While there have been some elections over the years which were viewed as credible, like 1951 when Sheikh Abdullah's candidates won uncontested in all the constituencies, or 1977, Kashmiris have, on the whole, viewed polls as a farce. The 1987 verdict was a milestone because of the way it was rigged shamelessly. It became the starting point for the militancy which gripped the valley in the years that followed.

The 2002 election turned out to be another milestone, but for the opposite reason. It whetted people's appetite for elections, and this was reflected in the local elections that followed, seeing even larger voter turnouts.

It is interesting that many Kashmiris give the credit for the 2002 polls specifically to the then Chief Election Commissioner J M Lyngdoh for his toughness in ensuring that polls were not rigged, thereby restoring the sanctity of elections.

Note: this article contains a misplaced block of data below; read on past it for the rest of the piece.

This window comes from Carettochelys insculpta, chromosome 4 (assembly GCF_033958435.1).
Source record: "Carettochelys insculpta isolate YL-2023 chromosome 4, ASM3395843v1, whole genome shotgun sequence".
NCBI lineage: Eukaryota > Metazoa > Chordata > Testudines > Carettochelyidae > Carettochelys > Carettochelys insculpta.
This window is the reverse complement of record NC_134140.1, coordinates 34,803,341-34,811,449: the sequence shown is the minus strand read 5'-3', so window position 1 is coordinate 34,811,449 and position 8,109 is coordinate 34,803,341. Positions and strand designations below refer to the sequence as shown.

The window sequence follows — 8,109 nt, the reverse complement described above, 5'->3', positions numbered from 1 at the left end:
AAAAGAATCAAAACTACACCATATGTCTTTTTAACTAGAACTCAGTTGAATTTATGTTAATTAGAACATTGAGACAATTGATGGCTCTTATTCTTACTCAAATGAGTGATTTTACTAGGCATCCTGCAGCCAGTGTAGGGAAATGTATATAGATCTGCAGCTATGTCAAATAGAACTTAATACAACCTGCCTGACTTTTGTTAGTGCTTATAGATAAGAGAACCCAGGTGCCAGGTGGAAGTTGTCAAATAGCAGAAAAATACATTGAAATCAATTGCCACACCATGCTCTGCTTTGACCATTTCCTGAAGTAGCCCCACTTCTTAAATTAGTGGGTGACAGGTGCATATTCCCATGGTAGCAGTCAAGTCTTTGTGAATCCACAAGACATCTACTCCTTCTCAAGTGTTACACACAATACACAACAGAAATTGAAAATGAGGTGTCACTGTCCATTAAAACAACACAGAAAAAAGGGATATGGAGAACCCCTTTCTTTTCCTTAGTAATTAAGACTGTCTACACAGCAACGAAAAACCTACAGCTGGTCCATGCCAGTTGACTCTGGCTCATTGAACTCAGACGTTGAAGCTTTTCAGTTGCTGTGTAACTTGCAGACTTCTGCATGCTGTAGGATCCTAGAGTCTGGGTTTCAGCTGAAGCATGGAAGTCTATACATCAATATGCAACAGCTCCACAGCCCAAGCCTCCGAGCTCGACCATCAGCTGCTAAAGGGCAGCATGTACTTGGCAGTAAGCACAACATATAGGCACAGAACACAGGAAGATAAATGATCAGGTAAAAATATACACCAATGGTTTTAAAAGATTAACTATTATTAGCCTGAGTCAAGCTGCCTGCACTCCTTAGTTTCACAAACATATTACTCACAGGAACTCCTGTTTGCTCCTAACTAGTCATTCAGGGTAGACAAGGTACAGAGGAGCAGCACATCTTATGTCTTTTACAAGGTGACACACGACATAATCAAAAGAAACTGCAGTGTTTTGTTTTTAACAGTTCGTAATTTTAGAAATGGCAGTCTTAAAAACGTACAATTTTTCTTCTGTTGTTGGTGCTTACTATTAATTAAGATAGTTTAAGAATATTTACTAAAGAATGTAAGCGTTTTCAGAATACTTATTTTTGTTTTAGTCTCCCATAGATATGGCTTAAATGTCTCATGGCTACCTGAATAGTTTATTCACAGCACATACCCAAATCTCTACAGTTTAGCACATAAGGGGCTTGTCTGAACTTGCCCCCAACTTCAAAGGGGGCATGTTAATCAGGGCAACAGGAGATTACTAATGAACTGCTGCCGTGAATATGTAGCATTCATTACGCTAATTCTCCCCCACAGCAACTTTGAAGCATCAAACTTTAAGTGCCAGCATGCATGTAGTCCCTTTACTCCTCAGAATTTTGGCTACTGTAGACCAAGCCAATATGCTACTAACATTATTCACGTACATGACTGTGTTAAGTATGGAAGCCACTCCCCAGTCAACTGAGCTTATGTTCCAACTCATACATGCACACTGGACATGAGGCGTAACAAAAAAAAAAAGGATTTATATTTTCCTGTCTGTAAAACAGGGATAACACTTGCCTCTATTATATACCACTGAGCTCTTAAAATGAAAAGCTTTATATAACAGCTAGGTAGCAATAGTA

More than anything else, it was Ganderbal which helped convince doubters in 2002 that the polls were free and fair. The constituency, which had been the fiefdom of the Abdullahs since the mid-fifties, saw the stunning defeat of Omar Abdullah. The poll led to the ouster of the invincible National Conference despite the NDA ruling at the Centre. This time too, all eyes are on Ganderbal, from where Omar Abdullah's is seeking an election again, assuring voters that he has learnt his lessons.

The second trend that is visible today is the differentiation the people in the valley have made between electing their representatives and the resolution of the Kashmir problem. This was also evident to some degree in 2002.